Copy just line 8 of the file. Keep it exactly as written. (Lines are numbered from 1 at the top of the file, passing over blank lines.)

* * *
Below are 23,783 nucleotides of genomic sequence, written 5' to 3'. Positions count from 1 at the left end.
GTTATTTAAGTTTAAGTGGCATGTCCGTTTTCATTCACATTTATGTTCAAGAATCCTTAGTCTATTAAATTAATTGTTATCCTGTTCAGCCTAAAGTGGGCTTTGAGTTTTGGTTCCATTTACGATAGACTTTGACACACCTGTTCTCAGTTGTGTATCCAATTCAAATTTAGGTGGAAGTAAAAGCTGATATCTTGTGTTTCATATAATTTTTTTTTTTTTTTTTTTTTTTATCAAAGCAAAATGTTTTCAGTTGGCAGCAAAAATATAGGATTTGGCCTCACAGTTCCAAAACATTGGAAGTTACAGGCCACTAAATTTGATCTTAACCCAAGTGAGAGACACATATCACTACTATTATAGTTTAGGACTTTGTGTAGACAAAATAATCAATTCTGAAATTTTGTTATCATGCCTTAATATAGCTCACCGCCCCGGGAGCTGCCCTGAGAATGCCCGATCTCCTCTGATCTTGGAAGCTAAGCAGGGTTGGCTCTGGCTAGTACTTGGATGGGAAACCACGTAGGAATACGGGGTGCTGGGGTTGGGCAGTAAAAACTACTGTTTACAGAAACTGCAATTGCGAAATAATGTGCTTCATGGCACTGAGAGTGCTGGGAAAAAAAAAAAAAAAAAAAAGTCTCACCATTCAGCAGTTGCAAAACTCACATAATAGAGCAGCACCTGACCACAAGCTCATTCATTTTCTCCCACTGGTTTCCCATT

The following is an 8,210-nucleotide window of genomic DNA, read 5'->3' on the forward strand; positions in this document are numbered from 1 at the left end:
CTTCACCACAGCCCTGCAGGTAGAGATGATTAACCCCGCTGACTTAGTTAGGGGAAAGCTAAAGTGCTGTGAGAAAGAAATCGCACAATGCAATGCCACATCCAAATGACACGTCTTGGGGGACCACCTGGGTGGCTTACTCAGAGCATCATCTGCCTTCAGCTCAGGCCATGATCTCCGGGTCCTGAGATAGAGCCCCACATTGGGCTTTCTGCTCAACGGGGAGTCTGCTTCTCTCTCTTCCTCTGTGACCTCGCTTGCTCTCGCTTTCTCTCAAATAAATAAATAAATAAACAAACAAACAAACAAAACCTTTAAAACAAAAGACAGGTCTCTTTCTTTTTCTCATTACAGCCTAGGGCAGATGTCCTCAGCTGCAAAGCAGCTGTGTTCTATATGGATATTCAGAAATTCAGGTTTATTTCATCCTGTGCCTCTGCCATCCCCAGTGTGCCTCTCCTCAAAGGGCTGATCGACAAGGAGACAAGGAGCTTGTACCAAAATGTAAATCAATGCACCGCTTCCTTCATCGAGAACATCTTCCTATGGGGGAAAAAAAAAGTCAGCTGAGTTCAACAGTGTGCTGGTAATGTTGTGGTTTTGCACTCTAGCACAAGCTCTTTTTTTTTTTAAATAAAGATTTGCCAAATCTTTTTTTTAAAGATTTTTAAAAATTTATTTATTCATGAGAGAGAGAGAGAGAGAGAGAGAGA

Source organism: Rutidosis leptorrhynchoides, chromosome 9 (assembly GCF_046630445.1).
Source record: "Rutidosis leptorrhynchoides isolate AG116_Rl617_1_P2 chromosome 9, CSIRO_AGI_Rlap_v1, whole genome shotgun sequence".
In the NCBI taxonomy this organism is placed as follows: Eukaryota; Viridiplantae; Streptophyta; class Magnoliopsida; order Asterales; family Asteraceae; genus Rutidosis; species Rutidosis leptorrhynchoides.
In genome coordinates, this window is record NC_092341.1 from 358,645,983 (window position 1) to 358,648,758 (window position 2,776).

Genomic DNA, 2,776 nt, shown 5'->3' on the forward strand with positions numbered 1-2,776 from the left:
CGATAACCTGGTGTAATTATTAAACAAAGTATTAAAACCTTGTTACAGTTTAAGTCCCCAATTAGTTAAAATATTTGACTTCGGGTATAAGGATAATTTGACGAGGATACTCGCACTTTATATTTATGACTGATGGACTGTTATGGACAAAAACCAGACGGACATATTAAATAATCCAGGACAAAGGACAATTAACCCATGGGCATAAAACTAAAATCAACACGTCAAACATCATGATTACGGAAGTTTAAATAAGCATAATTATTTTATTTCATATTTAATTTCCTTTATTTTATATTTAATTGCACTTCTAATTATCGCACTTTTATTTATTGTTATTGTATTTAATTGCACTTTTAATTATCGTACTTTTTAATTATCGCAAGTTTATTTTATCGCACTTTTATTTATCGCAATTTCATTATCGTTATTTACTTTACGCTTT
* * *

In genome coordinates, this window is record NC_092341.1 from 358,645,983 (window position 1) to 358,648,758 (window position 2,776).